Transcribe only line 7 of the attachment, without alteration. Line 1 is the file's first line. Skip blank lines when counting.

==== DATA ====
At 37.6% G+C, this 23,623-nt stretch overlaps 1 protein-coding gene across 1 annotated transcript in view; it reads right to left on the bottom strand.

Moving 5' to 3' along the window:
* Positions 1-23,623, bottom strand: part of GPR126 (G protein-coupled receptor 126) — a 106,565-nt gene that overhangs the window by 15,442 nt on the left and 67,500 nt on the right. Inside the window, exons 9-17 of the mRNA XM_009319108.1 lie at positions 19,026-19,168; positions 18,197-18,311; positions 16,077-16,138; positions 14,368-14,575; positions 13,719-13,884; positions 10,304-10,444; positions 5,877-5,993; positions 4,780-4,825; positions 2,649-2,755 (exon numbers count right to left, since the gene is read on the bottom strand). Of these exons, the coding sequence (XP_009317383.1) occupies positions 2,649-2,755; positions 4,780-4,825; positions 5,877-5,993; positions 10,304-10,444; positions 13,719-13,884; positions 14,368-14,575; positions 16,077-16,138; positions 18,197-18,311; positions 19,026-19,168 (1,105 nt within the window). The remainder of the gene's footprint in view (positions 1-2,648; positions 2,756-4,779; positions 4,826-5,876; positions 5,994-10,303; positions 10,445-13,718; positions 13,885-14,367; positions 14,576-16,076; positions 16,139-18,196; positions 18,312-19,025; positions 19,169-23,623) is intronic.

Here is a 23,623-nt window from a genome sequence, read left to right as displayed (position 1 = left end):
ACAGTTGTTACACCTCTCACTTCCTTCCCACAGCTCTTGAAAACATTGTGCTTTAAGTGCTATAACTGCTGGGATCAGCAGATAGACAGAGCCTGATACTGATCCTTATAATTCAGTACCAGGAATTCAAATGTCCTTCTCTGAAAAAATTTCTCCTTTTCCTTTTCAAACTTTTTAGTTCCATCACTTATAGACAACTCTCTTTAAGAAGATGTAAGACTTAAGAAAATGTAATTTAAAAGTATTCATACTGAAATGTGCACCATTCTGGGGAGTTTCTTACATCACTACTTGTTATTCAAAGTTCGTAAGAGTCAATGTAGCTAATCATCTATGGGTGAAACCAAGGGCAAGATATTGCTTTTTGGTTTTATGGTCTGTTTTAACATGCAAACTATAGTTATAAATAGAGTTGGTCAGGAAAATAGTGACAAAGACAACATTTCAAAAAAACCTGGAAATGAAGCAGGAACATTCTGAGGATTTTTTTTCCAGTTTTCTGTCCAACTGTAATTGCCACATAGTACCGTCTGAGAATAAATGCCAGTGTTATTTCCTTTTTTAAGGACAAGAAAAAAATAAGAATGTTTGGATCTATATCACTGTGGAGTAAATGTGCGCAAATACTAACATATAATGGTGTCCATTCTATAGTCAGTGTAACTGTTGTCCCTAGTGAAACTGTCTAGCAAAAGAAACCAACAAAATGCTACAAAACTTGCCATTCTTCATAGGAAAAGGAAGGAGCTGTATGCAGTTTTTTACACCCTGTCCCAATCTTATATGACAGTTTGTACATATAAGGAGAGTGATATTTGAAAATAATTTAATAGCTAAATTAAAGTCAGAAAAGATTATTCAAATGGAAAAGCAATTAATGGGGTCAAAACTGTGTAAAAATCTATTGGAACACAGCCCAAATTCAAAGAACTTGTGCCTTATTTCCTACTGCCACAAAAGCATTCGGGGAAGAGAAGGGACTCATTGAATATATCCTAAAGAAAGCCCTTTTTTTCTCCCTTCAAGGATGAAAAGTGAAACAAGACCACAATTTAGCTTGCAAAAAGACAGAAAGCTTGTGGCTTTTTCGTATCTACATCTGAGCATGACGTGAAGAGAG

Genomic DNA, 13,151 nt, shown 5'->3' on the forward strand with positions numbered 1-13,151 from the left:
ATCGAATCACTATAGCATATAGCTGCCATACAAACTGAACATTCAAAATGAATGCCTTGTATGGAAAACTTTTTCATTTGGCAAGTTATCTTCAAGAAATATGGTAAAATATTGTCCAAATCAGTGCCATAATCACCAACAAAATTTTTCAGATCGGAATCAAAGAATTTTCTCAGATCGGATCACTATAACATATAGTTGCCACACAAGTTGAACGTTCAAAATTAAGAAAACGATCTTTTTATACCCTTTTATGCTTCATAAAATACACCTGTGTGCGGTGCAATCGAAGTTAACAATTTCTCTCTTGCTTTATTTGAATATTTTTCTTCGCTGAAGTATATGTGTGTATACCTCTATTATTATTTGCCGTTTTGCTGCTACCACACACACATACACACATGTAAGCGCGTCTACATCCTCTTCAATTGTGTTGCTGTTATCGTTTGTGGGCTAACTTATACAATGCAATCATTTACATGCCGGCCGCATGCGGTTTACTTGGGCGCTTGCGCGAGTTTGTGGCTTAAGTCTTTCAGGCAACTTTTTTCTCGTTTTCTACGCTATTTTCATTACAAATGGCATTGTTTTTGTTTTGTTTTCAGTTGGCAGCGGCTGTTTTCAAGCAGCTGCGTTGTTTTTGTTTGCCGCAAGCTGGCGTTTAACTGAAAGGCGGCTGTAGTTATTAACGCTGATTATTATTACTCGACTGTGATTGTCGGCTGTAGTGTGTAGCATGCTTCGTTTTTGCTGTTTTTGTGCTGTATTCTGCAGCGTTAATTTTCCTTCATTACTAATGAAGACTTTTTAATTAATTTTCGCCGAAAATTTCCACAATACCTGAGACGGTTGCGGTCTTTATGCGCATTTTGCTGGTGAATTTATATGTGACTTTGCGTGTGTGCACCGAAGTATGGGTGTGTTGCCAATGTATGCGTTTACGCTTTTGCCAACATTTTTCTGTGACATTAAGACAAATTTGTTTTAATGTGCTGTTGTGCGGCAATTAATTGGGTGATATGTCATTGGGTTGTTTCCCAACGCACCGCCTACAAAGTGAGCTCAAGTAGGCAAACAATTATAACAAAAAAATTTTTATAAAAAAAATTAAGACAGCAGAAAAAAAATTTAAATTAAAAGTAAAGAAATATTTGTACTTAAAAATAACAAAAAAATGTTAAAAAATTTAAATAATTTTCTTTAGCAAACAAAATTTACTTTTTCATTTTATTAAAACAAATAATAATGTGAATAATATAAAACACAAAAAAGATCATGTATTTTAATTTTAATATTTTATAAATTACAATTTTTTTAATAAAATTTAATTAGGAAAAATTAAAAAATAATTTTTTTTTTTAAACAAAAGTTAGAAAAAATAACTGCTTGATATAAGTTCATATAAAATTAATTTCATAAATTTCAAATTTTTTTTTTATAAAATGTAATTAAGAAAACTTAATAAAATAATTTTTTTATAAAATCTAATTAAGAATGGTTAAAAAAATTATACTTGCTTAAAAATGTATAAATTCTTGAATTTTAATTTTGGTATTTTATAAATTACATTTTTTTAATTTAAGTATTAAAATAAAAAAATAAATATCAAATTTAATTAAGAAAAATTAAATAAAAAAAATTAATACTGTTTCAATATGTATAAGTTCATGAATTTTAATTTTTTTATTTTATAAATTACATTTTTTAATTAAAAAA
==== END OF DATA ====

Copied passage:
ATCGAATCACTATAGCATATAGCTGCCATACAAACTGAACATTCAAAATGAATGCCTTGTATGGAAAACTTTTTCATTTGGCAAGTTATCTTCAAGAAATATGGTAAAATATTGTCCAAATCAGTGCCATAATCACCAACAAAATTTTTCAGATCGGAATCAAAGAATTTTCTCAGATCGGATCACTATAACATATAGTTGCCACACAAGTTGAACGTTCAAAATTAAGAAAACGATCTTTTTATACCCTTTTATGCTTCATAAAATACACCTGTGTGCGGTGCAATCGAAGTTAACAATTTCTCTCTTGCTTTATTTGAATATTTTTCTTCGCTGAAGTATATGTGTGTATACCTCTATTATTATTTGCCGTTTTGCTGCTACCACACACACATACACACATGTAAGCGCGTCTACATCCTCTTCAATTGTGTTGCTGTTATCGTTTGTGGGCTAACTTATACAATGCAATCATTTACATGCCGGCCGCATGCGGTTTACTTGGGCGCTTGCGCGAGTTTGTGGCTTAAGTCTTTCAGGCAACTTTTTTCTCGTTTTCTACGCTATTTTCATTACAAATGGCATTGTTTTTGTTTTGTTTTCAGTTGGCAGCGGCTGTTTTCAAGCAGCTGCGTTGTTTTTGTTTGCCGCAAGCTGGCGTTTAACTGAAAGGCGGCTGTAGTTATTAACGCTGATTATTATTACTCGACTGTGATTGTCGGCTGTAGTGTGTAGCATGCTTCGTTTTTGCTGTTTTTGTGCTGTATTCTGCAGCGTTAATTTTCCTTCATTACTAATGAAGACTTTTTAATTAATTTTCGCCGAAAATTTCCACAATACCTGAGACGGTTGCGGTCTTTATGCGCATTTTGCTGGTGAATTTATATGTGACTTTGCGTGTGTGCACCGAAGTATGGGTGTGTTGCCAATGTATGCGTTTACGCTTTTGCCAACATTTTTCTGTGACATTAAGACAAATTTGTTTTAATGTGCTGTTGTGCGGCAATTAATTGGGTGATATGTCATTGGGTTGTTTCCCAACGCACCGCCTACAAAGTGAGCTCAAGTAGGCAAACAATTATAACAAAAAAATTTTTATAAAAAAAATTAAGACAGCAGAAAAAAAATTTAAATTAAAAGTAAAGAAATATTTGTACTTAAAAATAACAAAAAAATGTTAAAAAATTTAAATAATTTTCTTTAGCAAACAAAATTTACTTTTTCATTTTATTAAAACAAATAATAATGTGAATAATATAAAACACAAAAAAGATCATGTATTTTAATTTTAATATTTTATAAATTACAATTTTTTTAATAAAATTTAATTAGGAAAAATTAAAAAATAATTTTTTTTTTTAAACAAAAGTTAGAAAAAATAACTGCTTGATATAAGTTCATATAAAATTAATTTCATAAATTTCAAATTTTTTTTTTATAAAATGTAATTAAGAAAACTTAATAAAATAATTTTTTTATAAAATCTAATTAAGAATGGTTAAAAAAATTATACTTGCTTAAAAATGTATAAATTCTTGAATTTTAATTTTGGTATTTTATAAATTACATTTTTTTAATTTAAGTATTAAAATAAAAAAATAAATATCAAATTTAATTAAGAAAAATTAAATAAAAAAAATTAATACTGTTTCAATATGTATAAGTTCATGAATTTTAATTTTTTTATTTTATAAATTACATTTTTTAATTAAAAAA